The World That I See: Reads and Listens #7

This Friday is the release of the Veronica Mars movie, and I’ll be watching its box-office results closely. A success would not only bring the potential for more installments of the series; it would also raise the chances of similar ventures happening for other beloved shows. Could a sequel to Serenity be that far behind it? Netflix is already involved with re-starting series that failed on other networks, so this is hardly the only show in town. Even so, there’s a lot riding on whether the fans hit the theaters this weekend. It’s also noteworthy that this movie will arrive on VOD at the same time as its theatrical release. Even if the ticket sales aren’t huge, it could draw major profits through on-demand viewings. I’ll be using that service to check it out, and I expect many others are in the same boat.

Here are some interesting blogs and podcasts that are definitely worth your time:

I’m participating in the Blind Spots Series for the third year and can’t wait to catch up with such a promising group of films. It’s organized by Ryan McNeil of The Matinee, and the participation has skyrocketed this year. He also hosts The Matineecast, and the latest episode of his podcast brings six writers in to discuss their latest discoveries. What’s refreshing is hearing from voices that are mostly new to the podcasting arena and come from around the world. The diverse group of movies includes Agnès Varda’s Cléo from 5 to 7, one of my favorites of the French New Wave.

Nathan Rabin’s Forgotbusters series at The Dissolve explores movies that were huge box-office successes yet have slipped away from the cultural landscape. It’s a much different approach to his excellent “My Year of Flops” series, yet it delves into another segment of films that rarely get much credit. His latest piece is about Eraser, which he aptly describes as the “most Schwarzeneggerian movie Arnold Schwarzenegger ever made.” The set pieces are so ridiculous that it’s hard to comprehend that it even exists. I haven’t seen this movie since its original release, but I’m ready to hop on board and check it out again. Here’s a sample of Rabin’s energetic take on this forgotten gem:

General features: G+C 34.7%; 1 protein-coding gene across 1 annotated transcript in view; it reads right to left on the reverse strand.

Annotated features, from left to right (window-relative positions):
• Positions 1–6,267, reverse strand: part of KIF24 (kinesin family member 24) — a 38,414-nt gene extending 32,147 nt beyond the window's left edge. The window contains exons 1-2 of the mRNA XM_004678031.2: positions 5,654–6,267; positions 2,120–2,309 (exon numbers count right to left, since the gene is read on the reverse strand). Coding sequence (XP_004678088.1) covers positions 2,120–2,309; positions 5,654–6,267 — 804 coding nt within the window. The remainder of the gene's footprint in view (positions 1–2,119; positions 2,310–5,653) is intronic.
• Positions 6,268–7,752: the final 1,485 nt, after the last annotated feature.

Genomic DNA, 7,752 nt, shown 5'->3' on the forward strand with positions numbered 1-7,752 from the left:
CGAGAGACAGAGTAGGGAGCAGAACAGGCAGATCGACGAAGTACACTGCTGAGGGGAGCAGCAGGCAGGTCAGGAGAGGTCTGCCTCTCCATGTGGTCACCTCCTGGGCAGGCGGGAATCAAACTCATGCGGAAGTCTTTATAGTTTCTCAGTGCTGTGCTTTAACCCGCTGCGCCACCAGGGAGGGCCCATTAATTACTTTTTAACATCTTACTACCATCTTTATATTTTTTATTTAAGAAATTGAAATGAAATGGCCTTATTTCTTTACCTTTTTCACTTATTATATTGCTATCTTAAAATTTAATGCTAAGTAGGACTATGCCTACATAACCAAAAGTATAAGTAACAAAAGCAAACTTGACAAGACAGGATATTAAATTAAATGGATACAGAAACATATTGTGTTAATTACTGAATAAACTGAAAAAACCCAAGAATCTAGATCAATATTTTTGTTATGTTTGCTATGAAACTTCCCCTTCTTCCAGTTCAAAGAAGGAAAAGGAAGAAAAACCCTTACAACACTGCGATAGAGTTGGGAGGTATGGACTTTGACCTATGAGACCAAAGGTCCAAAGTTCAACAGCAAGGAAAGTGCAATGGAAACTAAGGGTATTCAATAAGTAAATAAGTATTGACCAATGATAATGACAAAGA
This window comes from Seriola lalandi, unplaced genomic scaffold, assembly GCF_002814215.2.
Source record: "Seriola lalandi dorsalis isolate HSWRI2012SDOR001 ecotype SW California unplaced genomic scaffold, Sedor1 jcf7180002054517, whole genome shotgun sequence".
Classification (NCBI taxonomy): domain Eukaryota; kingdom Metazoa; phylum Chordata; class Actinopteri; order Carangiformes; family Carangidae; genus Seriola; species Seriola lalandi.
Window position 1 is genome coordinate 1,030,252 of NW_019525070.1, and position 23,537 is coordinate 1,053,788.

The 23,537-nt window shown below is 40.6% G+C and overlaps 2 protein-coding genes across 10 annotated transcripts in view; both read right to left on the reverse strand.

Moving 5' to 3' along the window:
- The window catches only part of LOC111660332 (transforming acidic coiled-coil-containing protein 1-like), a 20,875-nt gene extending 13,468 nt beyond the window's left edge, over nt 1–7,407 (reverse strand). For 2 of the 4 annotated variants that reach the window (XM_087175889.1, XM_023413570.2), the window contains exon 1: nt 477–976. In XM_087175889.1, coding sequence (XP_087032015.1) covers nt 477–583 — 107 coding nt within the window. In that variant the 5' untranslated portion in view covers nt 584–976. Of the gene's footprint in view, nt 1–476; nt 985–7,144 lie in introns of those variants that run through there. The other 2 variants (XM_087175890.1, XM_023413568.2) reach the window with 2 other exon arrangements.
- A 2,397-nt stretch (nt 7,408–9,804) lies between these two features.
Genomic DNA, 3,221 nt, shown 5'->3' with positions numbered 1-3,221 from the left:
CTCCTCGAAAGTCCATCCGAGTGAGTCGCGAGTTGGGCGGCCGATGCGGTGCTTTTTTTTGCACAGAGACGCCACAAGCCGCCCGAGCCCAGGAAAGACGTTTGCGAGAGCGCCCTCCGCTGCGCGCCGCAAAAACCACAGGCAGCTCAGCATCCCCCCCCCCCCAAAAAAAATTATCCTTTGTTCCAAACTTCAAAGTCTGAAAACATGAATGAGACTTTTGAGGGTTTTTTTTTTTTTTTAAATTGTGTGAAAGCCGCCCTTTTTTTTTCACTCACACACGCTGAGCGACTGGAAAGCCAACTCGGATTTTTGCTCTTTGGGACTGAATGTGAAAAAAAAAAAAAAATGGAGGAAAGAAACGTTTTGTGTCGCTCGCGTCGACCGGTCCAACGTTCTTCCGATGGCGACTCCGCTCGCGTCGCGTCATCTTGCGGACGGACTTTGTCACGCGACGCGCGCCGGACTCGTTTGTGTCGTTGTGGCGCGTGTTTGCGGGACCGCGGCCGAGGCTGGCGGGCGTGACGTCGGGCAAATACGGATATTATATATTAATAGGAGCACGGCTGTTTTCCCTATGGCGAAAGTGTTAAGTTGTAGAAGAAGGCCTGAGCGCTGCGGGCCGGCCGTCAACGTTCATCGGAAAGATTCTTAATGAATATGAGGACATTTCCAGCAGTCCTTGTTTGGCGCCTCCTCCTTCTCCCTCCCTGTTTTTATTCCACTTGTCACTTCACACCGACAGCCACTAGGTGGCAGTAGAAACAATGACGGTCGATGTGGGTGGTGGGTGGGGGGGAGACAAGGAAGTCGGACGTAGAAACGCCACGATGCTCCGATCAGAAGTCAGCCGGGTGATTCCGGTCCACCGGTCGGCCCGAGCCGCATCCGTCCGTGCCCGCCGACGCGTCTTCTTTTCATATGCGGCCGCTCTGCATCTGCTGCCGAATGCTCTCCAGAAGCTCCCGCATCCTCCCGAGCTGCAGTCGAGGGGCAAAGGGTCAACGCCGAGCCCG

Kruger isn’t just an unusually pure good guy; he’s practically ass-kicking Jesus, though even Jesus had his moment of doubt on the cross. Also, Jesus had those disciples helping him out; as Kruger sternly but compassionately asserts more than once, he always works alone. (So in some ways, Kruger is actually better than Jesus.)


  1. Many thanks for the plug, kind sir! Funny thing - I was so hellbent on getting guests from different countries and preserving the male/female balance that I didn't really notice I had mostly cast podcasting newbies until I sat down to edit.

    Funny the way that happens sometimes, ain't it?

    1. That's funny. I figured that was part of your plan, with Mette and Jay being the exceptions. Nice work putting everything together. I'm sure it was really tricky to fit with everyone's schedules.

  2. "gender imbalance within film criticism" sounds like an interesting read, I'll give that a look.

    Didn't know your brother blogs! Jeffrey Lewis' discography I'd like to explore further, I was impressed by the only album I've heard by him, 2011's "A Turn In The Dream-Songs"

    I'm one of those who used to hate Wes Anderson, haha, but since Moonrise, I've mellowed :)

    1. Ha. I'm glad you've mellowed a bit on Anderson. I'm cool with people not liking him, but I find that the arguments are often too simple. My brother is a lot more accomplished of a writer than me, so I'd definitely check out his work if you can. Here's his PopMatters work:

      He's been doing a lot on country music lately, but it's all really well done.


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